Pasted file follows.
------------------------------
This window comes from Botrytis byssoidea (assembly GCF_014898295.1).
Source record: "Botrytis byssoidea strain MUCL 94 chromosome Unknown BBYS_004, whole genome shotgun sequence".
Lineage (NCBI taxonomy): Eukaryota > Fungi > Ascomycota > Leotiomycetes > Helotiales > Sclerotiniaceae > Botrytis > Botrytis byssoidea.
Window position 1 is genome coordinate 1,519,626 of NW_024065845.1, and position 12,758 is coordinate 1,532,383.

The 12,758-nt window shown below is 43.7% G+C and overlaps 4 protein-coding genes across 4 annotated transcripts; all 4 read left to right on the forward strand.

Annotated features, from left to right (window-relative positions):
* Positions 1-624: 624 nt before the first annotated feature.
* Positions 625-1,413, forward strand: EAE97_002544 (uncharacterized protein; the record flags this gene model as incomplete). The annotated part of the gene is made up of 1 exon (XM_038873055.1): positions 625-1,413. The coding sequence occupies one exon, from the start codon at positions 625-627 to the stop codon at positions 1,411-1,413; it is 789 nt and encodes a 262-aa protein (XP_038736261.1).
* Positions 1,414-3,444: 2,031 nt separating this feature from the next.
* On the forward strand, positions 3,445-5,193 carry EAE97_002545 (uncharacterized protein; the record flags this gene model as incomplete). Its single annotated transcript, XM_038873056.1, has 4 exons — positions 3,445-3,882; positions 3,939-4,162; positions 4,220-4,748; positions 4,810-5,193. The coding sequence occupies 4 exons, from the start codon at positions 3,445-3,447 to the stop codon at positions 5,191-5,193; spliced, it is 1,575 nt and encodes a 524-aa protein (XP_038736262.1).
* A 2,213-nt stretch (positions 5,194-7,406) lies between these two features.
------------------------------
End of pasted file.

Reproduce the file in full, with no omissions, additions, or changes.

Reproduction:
This window comes from Botrytis byssoidea (assembly GCF_014898295.1).
Source record: "Botrytis byssoidea strain MUCL 94 chromosome Unknown BBYS_004, whole genome shotgun sequence".
Lineage (NCBI taxonomy): Eukaryota > Fungi > Ascomycota > Leotiomycetes > Helotiales > Sclerotiniaceae > Botrytis > Botrytis byssoidea.
Window position 1 is genome coordinate 1,519,626 of NW_024065845.1, and position 12,758 is coordinate 1,532,383.

The 12,758-nt window shown below is 43.7% G+C and overlaps 4 protein-coding genes across 4 annotated transcripts; all 4 read left to right on the forward strand.

Annotated features, from left to right (window-relative positions):
* Positions 1-624: 624 nt before the first annotated feature.
* Positions 625-1,413, forward strand: EAE97_002544 (uncharacterized protein; the record flags this gene model as incomplete). The annotated part of the gene is made up of 1 exon (XM_038873055.1): positions 625-1,413. The coding sequence occupies one exon, from the start codon at positions 625-627 to the stop codon at positions 1,411-1,413; it is 789 nt and encodes a 262-aa protein (XP_038736261.1).
* Positions 1,414-3,444: 2,031 nt separating this feature from the next.
* On the forward strand, positions 3,445-5,193 carry EAE97_002545 (uncharacterized protein; the record flags this gene model as incomplete). Its single annotated transcript, XM_038873056.1, has 4 exons — positions 3,445-3,882; positions 3,939-4,162; positions 4,220-4,748; positions 4,810-5,193. The coding sequence occupies 4 exons, from the start codon at positions 3,445-3,447 to the stop codon at positions 5,191-5,193; spliced, it is 1,575 nt and encodes a 524-aa protein (XP_038736262.1).
* A 2,213-nt stretch (positions 5,194-7,406) lies between these two features.